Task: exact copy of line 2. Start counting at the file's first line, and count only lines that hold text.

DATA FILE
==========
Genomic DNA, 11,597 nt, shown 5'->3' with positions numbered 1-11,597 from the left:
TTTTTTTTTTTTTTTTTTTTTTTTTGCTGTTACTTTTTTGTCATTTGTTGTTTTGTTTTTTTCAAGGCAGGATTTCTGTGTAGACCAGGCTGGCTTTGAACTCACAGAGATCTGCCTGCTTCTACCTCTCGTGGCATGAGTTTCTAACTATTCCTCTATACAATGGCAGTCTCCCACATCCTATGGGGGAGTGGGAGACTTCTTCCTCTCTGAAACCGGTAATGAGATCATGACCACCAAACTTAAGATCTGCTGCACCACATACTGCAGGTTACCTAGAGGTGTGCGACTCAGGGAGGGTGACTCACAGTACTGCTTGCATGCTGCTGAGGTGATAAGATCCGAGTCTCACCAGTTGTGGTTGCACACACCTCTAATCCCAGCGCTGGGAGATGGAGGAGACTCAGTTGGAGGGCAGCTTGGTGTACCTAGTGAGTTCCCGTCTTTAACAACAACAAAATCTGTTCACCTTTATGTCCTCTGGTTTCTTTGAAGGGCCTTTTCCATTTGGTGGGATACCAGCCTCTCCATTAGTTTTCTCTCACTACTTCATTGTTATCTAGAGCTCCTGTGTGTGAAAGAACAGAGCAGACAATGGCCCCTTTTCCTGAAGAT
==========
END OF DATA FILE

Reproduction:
TTTTTTTTTTTTTTTTTTTTTTTTTGCTGTTACTTTTTTGTCATTTGTTGTTTTGTTTTTTTCAAGGCAGGATTTCTGTGTAGACCAGGCTGGCTTTGAACTCACAGAGATCTGCCTGCTTCTACCTCTCGTGGCATGAGTTTCTAACTATTCCTCTATACAATGGCAGTCTCCCACATCCTATGGGGGAGTGGGAGACTTCTTCCTCTCTGAAACCGGTAATGAGATCATGACCACCAAACTTAAGATCTGCTGCACCACATACTGCAGGTTACCTAGAGGTGTGCGACTCAGGGAGGGTGACTCACAGTACTGCTTGCATGCTGCTGAGGTGATAAGATCCGAGTCTCACCAGTTGTGGTTGCACACACCTCTAATCCCAGCGCTGGGAGATGGAGGAGACTCAGTTGGAGGGCAGCTTGGTGTACCTAGTGAGTTCCCGTCTTTAACAACAACAAAATCTGTTCACCTTTATGTCCTCTGGTTTCTTTGAAGGGCCTTTTCCATTTGGTGGGATACCAGCCTCTCCATTAGTTTTCTCTCACTACTTCATTGTTATCTAGAGCTCCTGTGTGTGAAAGAACAGAGCAGACAATGGCCCCTTTTCCTGAAGAT